Twiplomacy: Which World Leaders Are Twitter Geniuses?
We tend to think of Twitter as a tool used primarily by the masses and by companies trying to sell to the masses. But it turns out that 77% of world leaders have a Twitter account, according to Twiplomacy. Given the democratic nature of Twitter, using the network can be an effective way for leaders of even small, lesser-known countries to gain a global presence. “Using social media channels is a way for a country to punch above its weight,” said former Senior Advisor for Innovation to Hillary Clinton Alec Ross, as quoted in Twiplomacy.
To determine which world leaders are most active on Twitter, the public relations and communications firm Burson-Marsteller identified and studied the Twitter accounts of 505 heads of state and government, foreign ministers, and their institutions in 153 countries. So how do world leaders compare in terms of activity and engagement?
Most Popular World Leaders
Barack Obama (@BarackObama), one of the earliest politicians to adopt Twitter, has 33,510,000 followers, by far the most among world leaders. Pope Francis occupies the number two spot. Since the @Pontifex account came online in December 2012, Francis has seen a phenomenal increase in followers across all his language accounts.
Upon winning his 2012 election , Obama posted what would become Twitter’s most popular tweet ever: “Four more years” was retweeted 806,066 times. Does this ring a bell? Despite President Obama’s massive following, though, Pope Francis’ posts receive more engagement. On average, President Obama’s posts are retweeted 2,309 times; this seems small compared to Pope Francis’ average 8,219 retweets per post. Though this goes to show that a large quantity of Twitter followers doesn’t necessarily indicate high quality, it may also be a product of President Obama’s long-spanning Twitter presence. After all, President Obama joined Twitter in 2007, Twitter’s second year. When you join a social network at such an early stage you’re bound to see less engagement on your initial posts while you wait for the network to gain steam.
Most Engaged World Leaders
European and South American leaders present the highest Twitter penetration among world leaders, with every government in the two regions except Suriname maintaining at least one official account. As for the rest of the world, 79% of North American, 76% of Asian, 71% of African, and just 38.4% of Oceanic leaders use Twitter.
The fact that many leaders use Twitter, however, doesn’t indicate that leaders are engaging well with each other or with their constituents. President Obama and the other twitter accounts of the U.S. government, for example, only follow four world leaders on Twitter: the Prime Minister of Russia (@MedvedevRussiae), the U.K. government (@Number10gov), the Prime Minister of Norway (@JensStoltenberg) and the President of Chile (@SebastianPinera). In fact, the most connected world leader is Carl Bildt (@carlbildt), the Swedish Foreign Minister, who benefits from mutual connections with 44 world leaders.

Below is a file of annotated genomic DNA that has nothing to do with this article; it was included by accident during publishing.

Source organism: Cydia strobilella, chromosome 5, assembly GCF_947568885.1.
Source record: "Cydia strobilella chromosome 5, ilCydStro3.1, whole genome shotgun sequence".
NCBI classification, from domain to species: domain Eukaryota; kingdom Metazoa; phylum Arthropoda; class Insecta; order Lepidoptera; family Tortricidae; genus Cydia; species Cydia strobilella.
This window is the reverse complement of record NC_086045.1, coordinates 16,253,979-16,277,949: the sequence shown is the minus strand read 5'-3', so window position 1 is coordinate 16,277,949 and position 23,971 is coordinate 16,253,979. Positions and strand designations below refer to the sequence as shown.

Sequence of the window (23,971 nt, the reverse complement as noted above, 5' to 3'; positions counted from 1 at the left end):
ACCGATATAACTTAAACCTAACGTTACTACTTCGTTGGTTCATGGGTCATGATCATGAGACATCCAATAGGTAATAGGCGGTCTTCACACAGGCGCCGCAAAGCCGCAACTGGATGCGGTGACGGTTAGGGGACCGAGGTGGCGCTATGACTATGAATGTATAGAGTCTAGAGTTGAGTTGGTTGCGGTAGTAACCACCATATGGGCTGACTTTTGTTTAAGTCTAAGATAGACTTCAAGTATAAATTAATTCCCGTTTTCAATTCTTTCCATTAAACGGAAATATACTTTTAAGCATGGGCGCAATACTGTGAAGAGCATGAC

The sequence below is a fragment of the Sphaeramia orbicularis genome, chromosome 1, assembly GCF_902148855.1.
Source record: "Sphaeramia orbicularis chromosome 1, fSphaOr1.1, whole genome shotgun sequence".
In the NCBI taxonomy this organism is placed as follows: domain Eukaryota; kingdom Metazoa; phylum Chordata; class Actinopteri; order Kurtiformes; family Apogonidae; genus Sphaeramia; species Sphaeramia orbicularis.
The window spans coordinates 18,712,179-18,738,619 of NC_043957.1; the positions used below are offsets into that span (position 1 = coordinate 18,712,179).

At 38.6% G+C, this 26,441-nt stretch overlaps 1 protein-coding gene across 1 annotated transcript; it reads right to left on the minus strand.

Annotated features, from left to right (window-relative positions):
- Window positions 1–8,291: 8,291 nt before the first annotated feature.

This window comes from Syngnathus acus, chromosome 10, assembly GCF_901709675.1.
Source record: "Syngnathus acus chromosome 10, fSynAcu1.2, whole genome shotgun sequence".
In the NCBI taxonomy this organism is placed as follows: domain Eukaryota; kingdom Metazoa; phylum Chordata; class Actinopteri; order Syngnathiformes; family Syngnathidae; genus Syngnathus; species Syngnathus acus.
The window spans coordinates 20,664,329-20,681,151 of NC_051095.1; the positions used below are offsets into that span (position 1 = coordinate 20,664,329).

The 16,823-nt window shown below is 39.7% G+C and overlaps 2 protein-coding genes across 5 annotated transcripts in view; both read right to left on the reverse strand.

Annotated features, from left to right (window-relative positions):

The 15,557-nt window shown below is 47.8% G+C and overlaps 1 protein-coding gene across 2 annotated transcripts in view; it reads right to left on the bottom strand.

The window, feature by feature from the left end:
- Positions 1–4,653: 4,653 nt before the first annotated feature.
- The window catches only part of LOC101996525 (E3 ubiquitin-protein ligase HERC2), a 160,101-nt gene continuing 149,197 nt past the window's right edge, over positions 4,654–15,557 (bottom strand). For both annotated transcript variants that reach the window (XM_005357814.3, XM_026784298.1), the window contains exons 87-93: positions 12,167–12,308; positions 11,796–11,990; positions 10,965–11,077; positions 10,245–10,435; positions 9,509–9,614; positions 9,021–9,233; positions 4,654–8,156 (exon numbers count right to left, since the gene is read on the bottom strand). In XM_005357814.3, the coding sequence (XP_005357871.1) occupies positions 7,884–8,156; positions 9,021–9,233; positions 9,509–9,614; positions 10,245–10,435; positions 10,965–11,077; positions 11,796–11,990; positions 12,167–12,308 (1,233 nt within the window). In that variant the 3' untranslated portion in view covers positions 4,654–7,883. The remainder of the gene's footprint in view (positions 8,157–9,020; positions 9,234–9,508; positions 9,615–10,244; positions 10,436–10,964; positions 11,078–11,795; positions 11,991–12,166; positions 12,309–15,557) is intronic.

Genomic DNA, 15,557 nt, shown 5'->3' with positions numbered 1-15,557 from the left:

When it comes to engaging with his followers, Prime Minister of Uganda Amama Mbabazi (@AmamaMbabazi) leads world leaders in the percentage of @replies sent. Prime Minister Mbabazi replies to a shocking 96% of the mentions he receives! President of Rwanda Paul Kagame (@PaulKagame) is the second most conversational world leader, replying to 88% of his mentions.
How World Leaders Connect with Twitter
32% of world leaders’ tweets are in English and 31% in Spanish. Other common languages include French (7%), Arabic (4%), and Russian (3%). Next comes Portuguese, Turkish, Ukrainian, Croatian, and Korean (each at 2%). The most popular platform for posting tweets is Twitter on the Web, with 47% of world leaders’ tweets originating from twitter.com. HootSuite and Facebook tie for the second most popular Twitter platform, each facilitating 8% of tweets. Are world leaders more likely to use iOS or Android to post tweets? 9% of world leaders’ tweets come from the iPhone and iPad combined while just 1% originate from Android
Though world leaders are becoming more active on Twitter, it’s hard to say whether they are truly using the platform to speak to their constituents and interact with other leaders. It’s known that some leaders, such as President Obama, employ staff to manage their presence. Even when leaders do not tweet with their own hands, though, Twitter can still provide us a window into their lives. When leaders tweet behind-the-scenes photographs of their daily lives and post Vines that explain their political views, they become more relatable to us. And that is what Twitter is all about.
Which world leaders do you follow on Twitter? Is there one account in particular you enjoy most?